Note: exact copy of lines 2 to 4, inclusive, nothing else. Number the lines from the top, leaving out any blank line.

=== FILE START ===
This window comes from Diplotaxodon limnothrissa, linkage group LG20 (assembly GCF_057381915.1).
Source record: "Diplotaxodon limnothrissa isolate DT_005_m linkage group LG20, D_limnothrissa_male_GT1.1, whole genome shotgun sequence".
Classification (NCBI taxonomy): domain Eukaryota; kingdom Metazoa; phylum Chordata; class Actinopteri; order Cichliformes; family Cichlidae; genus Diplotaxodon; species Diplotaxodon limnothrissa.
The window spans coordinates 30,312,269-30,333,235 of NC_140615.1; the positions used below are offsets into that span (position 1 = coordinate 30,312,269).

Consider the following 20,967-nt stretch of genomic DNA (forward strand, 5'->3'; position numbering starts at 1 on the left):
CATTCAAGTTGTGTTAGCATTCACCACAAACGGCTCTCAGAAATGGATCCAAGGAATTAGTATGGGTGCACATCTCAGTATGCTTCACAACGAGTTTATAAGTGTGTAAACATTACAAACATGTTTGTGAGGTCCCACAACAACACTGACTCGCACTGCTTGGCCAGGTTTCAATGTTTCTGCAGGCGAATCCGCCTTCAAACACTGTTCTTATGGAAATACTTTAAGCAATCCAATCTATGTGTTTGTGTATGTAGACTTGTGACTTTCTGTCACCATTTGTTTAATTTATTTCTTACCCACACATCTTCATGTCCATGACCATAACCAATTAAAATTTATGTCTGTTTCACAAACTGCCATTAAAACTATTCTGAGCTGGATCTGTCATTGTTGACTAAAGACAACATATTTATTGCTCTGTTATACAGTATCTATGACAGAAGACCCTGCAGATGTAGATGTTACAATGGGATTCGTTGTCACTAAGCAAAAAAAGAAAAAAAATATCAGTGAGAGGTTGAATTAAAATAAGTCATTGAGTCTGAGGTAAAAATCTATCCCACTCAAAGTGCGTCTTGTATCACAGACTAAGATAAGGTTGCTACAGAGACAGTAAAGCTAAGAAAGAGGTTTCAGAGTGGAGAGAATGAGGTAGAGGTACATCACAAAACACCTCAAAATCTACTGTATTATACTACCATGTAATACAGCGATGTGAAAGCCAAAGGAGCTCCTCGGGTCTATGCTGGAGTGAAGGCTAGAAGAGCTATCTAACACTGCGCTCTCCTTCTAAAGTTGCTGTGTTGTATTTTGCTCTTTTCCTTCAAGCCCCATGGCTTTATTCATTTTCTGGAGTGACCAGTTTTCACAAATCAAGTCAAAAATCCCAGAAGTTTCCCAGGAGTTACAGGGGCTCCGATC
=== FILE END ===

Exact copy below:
Source record: "Diplotaxodon limnothrissa isolate DT_005_m linkage group LG20, D_limnothrissa_male_GT1.1, whole genome shotgun sequence".
Classification (NCBI taxonomy): domain Eukaryota; kingdom Metazoa; phylum Chordata; class Actinopteri; order Cichliformes; family Cichlidae; genus Diplotaxodon; species Diplotaxodon limnothrissa.
The window spans coordinates 30,312,269-30,333,235 of NC_140615.1; the positions used below are offsets into that span (position 1 = coordinate 30,312,269).